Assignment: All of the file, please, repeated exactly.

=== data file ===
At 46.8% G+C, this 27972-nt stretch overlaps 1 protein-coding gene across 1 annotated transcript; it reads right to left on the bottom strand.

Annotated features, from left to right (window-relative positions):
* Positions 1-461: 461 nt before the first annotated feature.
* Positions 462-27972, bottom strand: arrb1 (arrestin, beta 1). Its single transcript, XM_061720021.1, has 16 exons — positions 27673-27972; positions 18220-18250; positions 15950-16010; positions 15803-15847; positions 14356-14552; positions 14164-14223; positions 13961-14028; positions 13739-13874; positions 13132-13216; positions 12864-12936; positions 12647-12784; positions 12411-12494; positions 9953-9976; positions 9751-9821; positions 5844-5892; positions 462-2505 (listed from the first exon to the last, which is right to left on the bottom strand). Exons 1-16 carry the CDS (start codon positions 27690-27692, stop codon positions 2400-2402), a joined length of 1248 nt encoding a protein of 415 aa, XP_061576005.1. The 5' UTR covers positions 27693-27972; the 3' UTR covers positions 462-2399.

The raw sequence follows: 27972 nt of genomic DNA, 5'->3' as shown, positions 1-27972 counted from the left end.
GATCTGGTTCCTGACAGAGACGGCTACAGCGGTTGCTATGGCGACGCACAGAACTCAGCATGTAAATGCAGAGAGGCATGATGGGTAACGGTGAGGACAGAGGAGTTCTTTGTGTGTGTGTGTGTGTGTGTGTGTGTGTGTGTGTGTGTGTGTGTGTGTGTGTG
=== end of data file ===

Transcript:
At 46.8% G+C, this 27972-nt stretch overlaps 1 protein-coding gene across 1 annotated transcript; it reads right to left on the bottom strand.

Annotated features, from left to right (window-relative positions):
* Positions 1-461: 461 nt before the first annotated feature.
* Positions 462-27972, bottom strand: arrb1 (arrestin, beta 1). Its single transcript, XM_061720021.1, has 16 exons — positions 27673-27972; positions 18220-18250; positions 15950-16010; positions 15803-15847; positions 14356-14552; positions 14164-14223; positions 13961-14028; positions 13739-13874; positions 13132-13216; positions 12864-12936; positions 12647-12784; positions 12411-12494; positions 9953-9976; positions 9751-9821; positions 5844-5892; positions 462-2505 (listed from the first exon to the last, which is right to left on the bottom strand). Exons 1-16 carry the CDS (start codon positions 27690-27692, stop codon positions 2400-2402), a joined length of 1248 nt encoding a protein of 415 aa, XP_061576005.1. The 5' UTR covers positions 27693-27972; the 3' UTR covers positions 462-2399.

The raw sequence follows: 27972 nt of genomic DNA, 5'->3' as shown, positions 1-27972 counted from the left end.
GATCTGGTTCCTGACAGAGACGGCTACAGCGGTTGCTATGGCGACGCACAGAACTCAGCATGTAAATGCAGAGAGGCATGATGGGTAACGGTGAGGACAGAGGAGTTCTTTGTGTGTGTGTGTGTGTGTGTGTGTGTGTGTGTGTGTGTGTGTGTGTGTGTGTG